Our rail fares are among the most expensive in Europe, and they keep going up. Between 1997 and 2010 rail fares went up by an astonishing 66% – well above inflation.
If next year’s planned rail fare rises go ahead, some passengers will hand over up to 15% of their wages for the pleasure of travelling to work.
Since the Labour party introduced above inflation fare rises in 2003, these increases have become a yearly occurrence. Indeed, Labour Party policy is still to have above-inflation rail fare increases every year.
We say that rail fares are already too high. We would cap rail fare increases by RPI-1%, lowering rail fares in real terms. Rail travel is an efficient and sustainable form of transport which should be available to all – and we should be trying to encourage rail use over other transport modes. Fares should reflect that.
Coalition with the Conservatives has meant compromise. This past year saw a rail fare increase of RPI+1%, which is between our position of RPI-1%, and the Conservative proposal of RPI+3%.
But next year, unless we can keep the pressure up on the Chancellor, rail fares are set to rise by the higher rate of RPI+3%.
There is still time for Osborne to see sense. The lower rate for 2012 was announced at last year’s Autumn Statement, after intense pressure from Liberal Democrats in Government and outside, and some Tories, such as the Secretary of State for Transport.
In my role as Co-Chair of the Lib Dem Transport Committee, I’ve kept the pressure up on rail fares the whole time, talking to Ministers and advisors: Lord Bradshaw (the other co-chair) and I wrote to the Secretary of State for Transport earlier this summer to remind her of Liberal Democrat policy, and highlight our opposition to the RPI+3% rate.
We will continue to campaign hard for the Treasury to abandon the RPI+3% rate, and now have the support of several commuter belt Tory MPs – as well, of course, as Lib Dems across the country.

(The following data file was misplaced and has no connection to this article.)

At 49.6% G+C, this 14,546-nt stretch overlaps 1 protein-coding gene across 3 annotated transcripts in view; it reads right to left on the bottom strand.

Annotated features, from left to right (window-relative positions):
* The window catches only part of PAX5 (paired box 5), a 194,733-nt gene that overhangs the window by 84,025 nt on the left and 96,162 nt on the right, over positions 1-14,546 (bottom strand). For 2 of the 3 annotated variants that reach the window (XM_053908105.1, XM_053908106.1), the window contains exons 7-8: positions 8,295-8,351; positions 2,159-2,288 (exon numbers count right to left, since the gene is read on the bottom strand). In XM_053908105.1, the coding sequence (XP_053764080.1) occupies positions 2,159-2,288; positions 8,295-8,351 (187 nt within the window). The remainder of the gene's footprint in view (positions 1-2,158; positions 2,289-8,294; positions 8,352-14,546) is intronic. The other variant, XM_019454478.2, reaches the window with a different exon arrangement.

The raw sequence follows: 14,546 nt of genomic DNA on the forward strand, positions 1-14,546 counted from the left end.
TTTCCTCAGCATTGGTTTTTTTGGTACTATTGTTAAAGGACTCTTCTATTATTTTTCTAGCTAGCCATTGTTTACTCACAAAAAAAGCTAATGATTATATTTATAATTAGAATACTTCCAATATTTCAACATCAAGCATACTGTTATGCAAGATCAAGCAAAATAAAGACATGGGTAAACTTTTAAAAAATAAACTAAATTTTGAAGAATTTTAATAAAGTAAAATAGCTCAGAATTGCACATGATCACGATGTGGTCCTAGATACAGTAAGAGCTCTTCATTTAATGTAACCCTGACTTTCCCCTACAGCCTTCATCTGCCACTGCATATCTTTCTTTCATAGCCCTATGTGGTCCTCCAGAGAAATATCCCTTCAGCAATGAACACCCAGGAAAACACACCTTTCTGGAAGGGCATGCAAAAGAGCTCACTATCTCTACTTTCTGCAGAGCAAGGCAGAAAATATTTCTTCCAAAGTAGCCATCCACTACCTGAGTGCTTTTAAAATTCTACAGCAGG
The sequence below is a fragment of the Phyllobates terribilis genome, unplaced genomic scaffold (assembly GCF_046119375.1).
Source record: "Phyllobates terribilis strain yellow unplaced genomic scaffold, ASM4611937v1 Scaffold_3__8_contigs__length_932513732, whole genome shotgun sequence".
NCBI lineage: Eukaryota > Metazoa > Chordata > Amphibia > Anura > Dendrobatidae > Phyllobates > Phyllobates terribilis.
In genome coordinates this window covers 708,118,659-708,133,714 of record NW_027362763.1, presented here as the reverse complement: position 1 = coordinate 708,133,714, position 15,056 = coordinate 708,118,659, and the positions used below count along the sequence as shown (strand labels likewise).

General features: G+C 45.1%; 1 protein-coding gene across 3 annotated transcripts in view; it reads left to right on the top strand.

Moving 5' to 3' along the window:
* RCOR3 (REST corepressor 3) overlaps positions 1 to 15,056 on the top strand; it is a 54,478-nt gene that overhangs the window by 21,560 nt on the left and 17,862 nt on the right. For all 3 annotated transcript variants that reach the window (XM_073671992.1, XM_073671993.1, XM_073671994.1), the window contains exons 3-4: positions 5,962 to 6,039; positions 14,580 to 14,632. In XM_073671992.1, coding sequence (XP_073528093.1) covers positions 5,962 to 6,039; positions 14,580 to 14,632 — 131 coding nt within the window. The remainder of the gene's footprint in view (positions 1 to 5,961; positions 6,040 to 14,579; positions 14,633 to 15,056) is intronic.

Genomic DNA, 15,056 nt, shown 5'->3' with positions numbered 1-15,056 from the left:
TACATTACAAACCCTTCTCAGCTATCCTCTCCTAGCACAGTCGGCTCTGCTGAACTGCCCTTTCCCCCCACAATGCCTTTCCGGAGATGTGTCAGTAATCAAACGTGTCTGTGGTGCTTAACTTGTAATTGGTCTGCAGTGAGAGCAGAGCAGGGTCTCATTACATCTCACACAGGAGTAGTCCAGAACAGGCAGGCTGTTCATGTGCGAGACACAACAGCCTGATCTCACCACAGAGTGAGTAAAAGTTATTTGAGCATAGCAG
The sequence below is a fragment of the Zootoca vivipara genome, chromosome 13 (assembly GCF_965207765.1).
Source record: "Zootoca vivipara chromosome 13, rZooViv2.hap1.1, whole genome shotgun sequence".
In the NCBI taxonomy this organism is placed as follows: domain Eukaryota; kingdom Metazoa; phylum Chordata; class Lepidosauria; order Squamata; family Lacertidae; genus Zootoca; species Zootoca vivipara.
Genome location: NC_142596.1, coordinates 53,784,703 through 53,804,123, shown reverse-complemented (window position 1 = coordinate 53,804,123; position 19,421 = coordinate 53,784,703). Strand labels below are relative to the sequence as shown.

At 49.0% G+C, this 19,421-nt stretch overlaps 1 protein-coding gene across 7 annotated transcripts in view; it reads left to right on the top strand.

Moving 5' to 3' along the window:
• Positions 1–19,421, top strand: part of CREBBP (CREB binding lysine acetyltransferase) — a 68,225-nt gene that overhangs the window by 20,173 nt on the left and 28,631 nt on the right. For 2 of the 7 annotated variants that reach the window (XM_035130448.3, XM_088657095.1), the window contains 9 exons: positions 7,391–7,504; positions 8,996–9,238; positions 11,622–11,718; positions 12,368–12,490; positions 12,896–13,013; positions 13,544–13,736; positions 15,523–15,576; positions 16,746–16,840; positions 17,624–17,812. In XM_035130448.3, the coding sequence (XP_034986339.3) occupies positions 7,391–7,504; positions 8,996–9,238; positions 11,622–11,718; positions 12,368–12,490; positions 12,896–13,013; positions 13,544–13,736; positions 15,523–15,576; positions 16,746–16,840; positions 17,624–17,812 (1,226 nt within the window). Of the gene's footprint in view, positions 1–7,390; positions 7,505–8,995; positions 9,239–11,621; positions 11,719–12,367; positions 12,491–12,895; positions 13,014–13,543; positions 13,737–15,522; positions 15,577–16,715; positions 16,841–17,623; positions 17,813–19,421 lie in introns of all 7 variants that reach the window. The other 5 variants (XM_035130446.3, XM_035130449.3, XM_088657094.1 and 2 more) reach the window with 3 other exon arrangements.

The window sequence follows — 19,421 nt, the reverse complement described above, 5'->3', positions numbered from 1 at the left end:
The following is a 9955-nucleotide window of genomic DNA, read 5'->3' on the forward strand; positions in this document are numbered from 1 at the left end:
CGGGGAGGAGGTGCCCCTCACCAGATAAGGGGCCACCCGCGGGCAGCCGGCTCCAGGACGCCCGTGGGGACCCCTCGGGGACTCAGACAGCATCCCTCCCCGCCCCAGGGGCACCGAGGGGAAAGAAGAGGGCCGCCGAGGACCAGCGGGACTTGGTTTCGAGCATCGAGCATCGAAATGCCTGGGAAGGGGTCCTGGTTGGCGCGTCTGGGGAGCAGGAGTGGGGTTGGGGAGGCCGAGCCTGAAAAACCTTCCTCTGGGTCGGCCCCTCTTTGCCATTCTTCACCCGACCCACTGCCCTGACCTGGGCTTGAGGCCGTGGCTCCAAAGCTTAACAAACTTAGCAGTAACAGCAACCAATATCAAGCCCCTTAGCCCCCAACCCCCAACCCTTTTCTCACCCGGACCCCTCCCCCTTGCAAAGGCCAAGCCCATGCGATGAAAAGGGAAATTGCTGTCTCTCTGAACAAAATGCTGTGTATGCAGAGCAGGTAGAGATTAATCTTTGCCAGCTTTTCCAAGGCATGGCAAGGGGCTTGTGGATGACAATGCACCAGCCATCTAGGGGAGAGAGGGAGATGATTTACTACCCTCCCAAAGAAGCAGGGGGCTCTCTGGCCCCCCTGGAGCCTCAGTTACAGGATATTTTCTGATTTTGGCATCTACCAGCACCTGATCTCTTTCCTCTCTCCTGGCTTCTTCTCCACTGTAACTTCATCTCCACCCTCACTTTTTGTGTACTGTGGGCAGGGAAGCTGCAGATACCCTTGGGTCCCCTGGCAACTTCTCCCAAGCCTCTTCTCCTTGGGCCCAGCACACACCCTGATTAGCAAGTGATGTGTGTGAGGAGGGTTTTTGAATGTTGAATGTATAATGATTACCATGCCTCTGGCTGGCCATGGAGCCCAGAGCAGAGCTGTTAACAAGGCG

It’s important to remember that part of the reason the fare rises began in the first place is because our railways are very inefficient, and successive Governments have failed to invest when our network required it. Indeed, the McNulty review of the railways, which this Government commissioned, found that they are up to 40% less efficient than our European counterparts.
I’m very pleased that this Government is both implementing the efficiency savings which the review recommended, and investing heavily in our infrastructure to bring down costs in the long-term. £9.4 billion of investment was announced earlier this year. And the Government has committed to electrifying over 800 miles of railway, when Labour managed just 9 miles in 13 years – a shocking failure.
This investment will bring down running costs, and ultimately fares. We’re not making the same mistake that the last Government made; burdening future generations through political short-termism.
But we cannot ask fare-payers to bear the entire cost of this investment, fares are too high already. As the excellent Campaign for Better Transport has highlighted, we risk turning our railways into a rich man’s toy.
I hope that, come Autumn, we will get some movement. Britain deserves an efficient railway, but it must be one which is affordable for all.
* Julian Huppert is Liberal Democrat MP for Cambridge.